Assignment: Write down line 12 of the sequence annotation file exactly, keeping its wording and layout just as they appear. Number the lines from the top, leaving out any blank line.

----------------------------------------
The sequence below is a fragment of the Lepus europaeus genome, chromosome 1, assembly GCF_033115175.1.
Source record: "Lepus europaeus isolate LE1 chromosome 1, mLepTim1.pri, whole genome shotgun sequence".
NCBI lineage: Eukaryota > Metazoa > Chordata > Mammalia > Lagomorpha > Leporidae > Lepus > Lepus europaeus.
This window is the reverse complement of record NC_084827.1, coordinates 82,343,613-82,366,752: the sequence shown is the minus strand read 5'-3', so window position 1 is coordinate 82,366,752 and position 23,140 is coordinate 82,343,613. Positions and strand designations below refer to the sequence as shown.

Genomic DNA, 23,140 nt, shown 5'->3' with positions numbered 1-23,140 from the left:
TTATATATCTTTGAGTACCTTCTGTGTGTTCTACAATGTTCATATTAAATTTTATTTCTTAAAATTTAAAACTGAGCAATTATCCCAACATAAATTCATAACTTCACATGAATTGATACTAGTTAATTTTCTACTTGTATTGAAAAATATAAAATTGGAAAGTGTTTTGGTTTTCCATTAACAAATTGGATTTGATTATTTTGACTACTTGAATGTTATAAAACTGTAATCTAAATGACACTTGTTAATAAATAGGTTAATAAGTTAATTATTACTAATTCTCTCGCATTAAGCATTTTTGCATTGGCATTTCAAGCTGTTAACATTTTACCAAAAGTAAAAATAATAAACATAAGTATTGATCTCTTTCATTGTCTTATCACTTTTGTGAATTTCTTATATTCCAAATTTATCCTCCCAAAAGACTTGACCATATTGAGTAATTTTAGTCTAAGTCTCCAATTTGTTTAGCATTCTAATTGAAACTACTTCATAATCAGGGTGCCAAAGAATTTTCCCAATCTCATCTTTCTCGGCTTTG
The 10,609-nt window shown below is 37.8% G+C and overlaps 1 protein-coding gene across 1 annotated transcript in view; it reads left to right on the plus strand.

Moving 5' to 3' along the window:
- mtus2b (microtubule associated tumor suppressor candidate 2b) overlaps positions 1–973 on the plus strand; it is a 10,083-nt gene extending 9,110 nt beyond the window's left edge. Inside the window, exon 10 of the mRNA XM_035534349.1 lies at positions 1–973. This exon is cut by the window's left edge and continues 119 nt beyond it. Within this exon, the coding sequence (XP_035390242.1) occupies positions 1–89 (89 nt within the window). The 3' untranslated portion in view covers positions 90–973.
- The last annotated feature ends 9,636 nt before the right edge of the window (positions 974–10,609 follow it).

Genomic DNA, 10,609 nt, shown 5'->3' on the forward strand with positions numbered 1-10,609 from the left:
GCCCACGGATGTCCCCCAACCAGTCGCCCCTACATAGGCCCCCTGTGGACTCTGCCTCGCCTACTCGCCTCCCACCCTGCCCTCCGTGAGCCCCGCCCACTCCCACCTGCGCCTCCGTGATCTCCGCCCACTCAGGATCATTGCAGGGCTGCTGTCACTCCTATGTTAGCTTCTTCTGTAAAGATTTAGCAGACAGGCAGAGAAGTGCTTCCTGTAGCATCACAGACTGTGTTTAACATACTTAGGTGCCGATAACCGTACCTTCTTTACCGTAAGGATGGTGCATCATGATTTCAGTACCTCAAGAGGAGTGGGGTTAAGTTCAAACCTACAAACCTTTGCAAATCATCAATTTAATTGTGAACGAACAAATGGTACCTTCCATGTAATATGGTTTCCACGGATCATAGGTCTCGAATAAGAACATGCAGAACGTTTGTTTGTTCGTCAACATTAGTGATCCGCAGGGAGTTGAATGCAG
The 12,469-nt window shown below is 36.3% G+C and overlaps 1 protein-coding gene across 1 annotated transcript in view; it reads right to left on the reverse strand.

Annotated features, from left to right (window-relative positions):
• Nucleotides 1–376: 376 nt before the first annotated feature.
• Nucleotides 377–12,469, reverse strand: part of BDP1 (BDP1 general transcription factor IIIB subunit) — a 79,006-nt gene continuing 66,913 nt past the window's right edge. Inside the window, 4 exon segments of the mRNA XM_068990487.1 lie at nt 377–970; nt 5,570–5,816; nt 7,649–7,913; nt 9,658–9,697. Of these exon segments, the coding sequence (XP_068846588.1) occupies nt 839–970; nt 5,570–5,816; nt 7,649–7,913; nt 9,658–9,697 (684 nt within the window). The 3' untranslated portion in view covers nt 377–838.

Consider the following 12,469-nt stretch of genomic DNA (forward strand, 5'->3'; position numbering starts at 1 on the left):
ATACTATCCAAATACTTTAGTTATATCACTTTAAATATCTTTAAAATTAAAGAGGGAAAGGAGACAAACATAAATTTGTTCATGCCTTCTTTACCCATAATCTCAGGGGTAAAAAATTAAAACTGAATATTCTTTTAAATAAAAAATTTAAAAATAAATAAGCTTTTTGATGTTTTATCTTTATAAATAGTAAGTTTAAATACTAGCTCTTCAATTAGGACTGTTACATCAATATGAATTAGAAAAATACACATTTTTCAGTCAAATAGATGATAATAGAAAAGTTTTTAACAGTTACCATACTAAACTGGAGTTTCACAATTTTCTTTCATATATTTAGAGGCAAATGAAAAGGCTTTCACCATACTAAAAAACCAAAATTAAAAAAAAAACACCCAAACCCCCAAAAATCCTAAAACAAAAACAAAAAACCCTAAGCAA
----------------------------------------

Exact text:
GCCCACGGATGTCCCCCAACCAGTCGCCCCTACATAGGCCCCCTGTGGACTCTGCCTCGCCTACTCGCCTCCCACCCTGCCCTCCGTGAGCCCCGCCCACTCCCACCTGCGCCTCCGTGATCTCCGCCCACTCAGGATCATTGCAGGGCTGCTGTCACTCCTATGTTAGCTTCTTCTGTAAAGATTTAGCAGACAGGCAGAGAAGTGCTTCCTGTAGCATCACAGACTGTGTTTAACATACTTAGGTGCCGATAACCGTACCTTCTTTACCGTAAGGATGGTGCATCATGATTTCAGTACCTCAAGAGGAGTGGGGTTAAGTTCAAACCTACAAACCTTTGCAAATCATCAATTTAATTGTGAACGAACAAATGGTACCTTCCATGTAATATGGTTTCCACGGATCATAGGTCTCGAATAAGAACATGCAGAACGTTTGTTTGTTCGTCAACATTAGTGATCCGCAGGGAGTTGAATGCAG